T-bills, Intermediate bonds and LT bonds all had negative real returns (T-bills did better than intermediate which did better than LT). Real returns over this period came from small cap and value stocks, not nominal bonds. Although T-bills weren’t far off the inflation rate (8.2 vs. 9.2).

Code: Select all

    Inflation   Large  Midcap    Small   LT Gov  Intermediate 
                Caps   Value      Cap    Bonds      Bonds     t-bills 

1973    8.8    -14.7    -15.6    -30.9    -1.1      4.6         6.9 
1974   12.2    -26.5    -21.1    -20.0     4.4      5.7         8.0 
1975    7.0     37.2     60.5     52.8     9.2      7.8         5.8 
1976    4.8     23.8     48.6     57.4    16.8     12.9         5.1 
1977    6.8     -7.2      7.3     25.4    -0.7      1.4         5.1 
1978    9.0      6.6      9.1     23.5    -1.2      3.5         7.2 
1979   13.3     18.4     28.2     43.5    -1.2      4.1        10.4 
1980   12.4     32.4     17.3     39.9    -4.0      3.9        11.2 
1981    8.9     -4.9     11.3     13.9     1.9      9.5        14.7 
                         
AR      9.2      5.2     13.5     18.8     2.5      5.9         8.2 

AR=annualized return 
Source: Ibbotson Yearbook 2006.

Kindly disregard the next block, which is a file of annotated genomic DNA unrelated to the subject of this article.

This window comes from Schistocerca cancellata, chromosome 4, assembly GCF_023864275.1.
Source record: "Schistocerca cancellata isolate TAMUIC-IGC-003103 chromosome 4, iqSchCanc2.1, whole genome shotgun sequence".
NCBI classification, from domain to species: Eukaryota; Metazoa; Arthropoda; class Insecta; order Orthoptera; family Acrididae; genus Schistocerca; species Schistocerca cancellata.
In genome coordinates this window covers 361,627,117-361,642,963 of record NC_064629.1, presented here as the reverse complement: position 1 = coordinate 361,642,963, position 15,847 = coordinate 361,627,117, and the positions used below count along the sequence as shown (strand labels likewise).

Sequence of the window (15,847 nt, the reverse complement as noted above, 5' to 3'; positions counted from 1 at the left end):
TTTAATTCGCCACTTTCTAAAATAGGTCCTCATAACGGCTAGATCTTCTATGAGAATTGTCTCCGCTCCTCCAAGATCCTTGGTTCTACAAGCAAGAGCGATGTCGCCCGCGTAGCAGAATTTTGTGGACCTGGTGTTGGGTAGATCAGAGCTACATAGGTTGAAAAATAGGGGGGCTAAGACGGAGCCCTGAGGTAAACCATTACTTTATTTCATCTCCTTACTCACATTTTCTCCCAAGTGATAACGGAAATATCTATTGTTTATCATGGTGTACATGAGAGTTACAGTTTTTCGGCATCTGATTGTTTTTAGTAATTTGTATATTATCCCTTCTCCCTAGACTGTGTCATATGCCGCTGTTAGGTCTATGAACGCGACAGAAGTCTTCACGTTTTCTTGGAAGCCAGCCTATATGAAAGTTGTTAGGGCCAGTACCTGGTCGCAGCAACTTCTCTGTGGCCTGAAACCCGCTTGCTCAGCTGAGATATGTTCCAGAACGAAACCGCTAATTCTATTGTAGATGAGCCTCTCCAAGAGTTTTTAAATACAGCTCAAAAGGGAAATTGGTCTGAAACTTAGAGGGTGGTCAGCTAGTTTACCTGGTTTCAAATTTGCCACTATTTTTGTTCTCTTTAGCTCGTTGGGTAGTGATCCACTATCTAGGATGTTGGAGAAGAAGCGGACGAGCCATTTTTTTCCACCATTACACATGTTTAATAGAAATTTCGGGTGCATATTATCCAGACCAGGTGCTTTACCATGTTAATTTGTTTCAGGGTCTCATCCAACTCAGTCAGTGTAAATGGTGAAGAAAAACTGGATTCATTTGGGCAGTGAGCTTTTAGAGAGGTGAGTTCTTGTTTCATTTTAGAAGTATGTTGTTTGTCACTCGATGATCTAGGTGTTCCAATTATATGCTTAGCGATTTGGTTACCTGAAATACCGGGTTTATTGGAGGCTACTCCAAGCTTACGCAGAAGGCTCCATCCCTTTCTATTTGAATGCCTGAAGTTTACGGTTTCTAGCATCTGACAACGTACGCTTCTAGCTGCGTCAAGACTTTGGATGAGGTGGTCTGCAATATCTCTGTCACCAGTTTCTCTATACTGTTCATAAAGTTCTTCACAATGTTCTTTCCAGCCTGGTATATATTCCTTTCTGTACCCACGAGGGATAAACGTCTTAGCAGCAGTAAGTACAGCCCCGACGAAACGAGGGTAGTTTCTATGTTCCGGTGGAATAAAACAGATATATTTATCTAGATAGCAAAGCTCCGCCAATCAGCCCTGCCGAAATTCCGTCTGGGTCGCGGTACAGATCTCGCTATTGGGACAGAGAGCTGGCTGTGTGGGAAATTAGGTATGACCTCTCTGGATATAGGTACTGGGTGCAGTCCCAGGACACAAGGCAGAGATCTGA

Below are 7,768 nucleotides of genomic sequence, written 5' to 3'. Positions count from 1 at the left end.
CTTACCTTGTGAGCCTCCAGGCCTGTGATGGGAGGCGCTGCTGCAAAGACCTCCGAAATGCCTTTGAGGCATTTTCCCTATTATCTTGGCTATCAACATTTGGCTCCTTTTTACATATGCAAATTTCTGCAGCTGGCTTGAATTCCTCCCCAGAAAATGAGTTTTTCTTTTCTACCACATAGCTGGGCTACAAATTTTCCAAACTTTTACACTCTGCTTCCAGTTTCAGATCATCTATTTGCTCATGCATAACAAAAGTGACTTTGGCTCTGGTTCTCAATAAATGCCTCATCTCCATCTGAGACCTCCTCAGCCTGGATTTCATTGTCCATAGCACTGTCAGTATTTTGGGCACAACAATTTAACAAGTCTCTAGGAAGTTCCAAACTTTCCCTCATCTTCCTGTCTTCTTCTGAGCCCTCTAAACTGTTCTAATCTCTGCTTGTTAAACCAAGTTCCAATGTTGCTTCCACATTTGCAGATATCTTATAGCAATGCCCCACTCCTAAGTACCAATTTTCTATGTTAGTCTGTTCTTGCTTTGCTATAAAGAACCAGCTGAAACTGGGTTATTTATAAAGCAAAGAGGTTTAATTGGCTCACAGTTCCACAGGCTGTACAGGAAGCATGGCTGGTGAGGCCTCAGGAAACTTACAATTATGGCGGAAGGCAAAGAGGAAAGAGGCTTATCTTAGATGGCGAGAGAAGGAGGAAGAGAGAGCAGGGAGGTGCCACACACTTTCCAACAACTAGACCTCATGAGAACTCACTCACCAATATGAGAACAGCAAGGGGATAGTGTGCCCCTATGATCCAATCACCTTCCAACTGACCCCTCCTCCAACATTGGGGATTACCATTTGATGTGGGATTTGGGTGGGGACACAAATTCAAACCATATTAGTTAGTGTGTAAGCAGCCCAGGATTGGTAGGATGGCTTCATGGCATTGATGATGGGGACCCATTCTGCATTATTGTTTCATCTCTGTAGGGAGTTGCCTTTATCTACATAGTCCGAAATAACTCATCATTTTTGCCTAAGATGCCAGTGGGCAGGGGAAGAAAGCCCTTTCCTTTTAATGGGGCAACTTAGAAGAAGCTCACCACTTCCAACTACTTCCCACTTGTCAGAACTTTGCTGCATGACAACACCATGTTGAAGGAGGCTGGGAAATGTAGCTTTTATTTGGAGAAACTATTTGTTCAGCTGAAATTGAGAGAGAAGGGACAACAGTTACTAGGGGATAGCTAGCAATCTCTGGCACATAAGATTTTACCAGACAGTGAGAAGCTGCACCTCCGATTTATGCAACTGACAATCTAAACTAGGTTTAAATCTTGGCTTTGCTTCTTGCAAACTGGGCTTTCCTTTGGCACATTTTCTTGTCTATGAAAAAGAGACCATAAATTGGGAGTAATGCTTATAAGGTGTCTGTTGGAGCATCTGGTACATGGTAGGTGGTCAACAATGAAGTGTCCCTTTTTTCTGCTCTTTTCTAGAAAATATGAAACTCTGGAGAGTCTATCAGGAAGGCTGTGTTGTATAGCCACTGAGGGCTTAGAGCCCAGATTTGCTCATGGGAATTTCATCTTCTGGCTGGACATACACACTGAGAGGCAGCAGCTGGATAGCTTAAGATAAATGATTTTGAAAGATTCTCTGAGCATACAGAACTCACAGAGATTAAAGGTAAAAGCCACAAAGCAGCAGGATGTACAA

So IMO term (duration) choice depends on what role you want fixed income to play in your portfolio. Greater protection from financial crises (and deflation), or from inflation. My current preference (accumulation phase with 75% stocks) is intermediate term. May consider shortening during retirement when I get there (but still a long way off).

Robert
.

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Post by baw703916 » Tue Feb 09, 2010 11:45 pm

If one has the tax-advantaged space, then a 50/50 combination of LT Treasuries and LT TIPS should work. Of course there's not much historical record for TIPS, but they should protect you in a 70s/80s situation.

Brad
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Post by neverknow » Wed Feb 10, 2010 7:33 am

..
Last edited by neverknow on Mon Jan 17, 2011 10:23 am, edited 1 time in total.